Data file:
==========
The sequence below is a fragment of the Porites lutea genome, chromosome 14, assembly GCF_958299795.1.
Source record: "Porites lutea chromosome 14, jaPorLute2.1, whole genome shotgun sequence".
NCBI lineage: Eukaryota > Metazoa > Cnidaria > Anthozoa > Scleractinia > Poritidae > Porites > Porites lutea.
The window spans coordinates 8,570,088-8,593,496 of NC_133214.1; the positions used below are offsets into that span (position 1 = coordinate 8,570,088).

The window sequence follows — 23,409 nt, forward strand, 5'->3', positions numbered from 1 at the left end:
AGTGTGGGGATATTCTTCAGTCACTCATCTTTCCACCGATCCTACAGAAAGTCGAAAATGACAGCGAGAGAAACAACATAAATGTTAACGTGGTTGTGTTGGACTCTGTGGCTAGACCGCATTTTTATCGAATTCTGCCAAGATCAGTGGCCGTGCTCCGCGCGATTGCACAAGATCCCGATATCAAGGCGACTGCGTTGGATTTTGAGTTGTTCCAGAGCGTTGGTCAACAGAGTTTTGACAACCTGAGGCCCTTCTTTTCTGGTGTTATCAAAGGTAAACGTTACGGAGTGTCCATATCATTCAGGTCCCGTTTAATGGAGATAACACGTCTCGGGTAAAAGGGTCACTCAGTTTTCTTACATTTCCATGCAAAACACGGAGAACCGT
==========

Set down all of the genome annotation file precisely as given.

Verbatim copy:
The sequence below is a fragment of the Porites lutea genome, chromosome 14, assembly GCF_958299795.1.
Source record: "Porites lutea chromosome 14, jaPorLute2.1, whole genome shotgun sequence".
NCBI lineage: Eukaryota > Metazoa > Cnidaria > Anthozoa > Scleractinia > Poritidae > Porites > Porites lutea.
The window spans coordinates 8,570,088-8,593,496 of NC_133214.1; the positions used below are offsets into that span (position 1 = coordinate 8,570,088).

The window sequence follows — 23,409 nt, forward strand, 5'->3', positions numbered from 1 at the left end:
AGTGTGGGGATATTCTTCAGTCACTCATCTTTCCACCGATCCTACAGAAAGTCGAAAATGACAGCGAGAGAAACAACATAAATGTTAACGTGGTTGTGTTGGACTCTGTGGCTAGACCGCATTTTTATCGAATTCTGCCAAGATCAGTGGCCGTGCTCCGCGCGATTGCACAAGATCCCGATATCAAGGCGACTGCGTTGGATTTTGAGTTGTTCCAGAGCGTTGGTCAACAGAGTTTTGACAACCTGAGGCCCTTCTTTTCTGGTGTTATCAAAGGTAAACGTTACGGAGTGTCCATATCATTCAGGTCCCGTTTAATGGAGATAACACGTCTCGGGTAAAAGGGTCACTCAGTTTTCTTACATTTCCATGCAAAACACGGAGAACCGT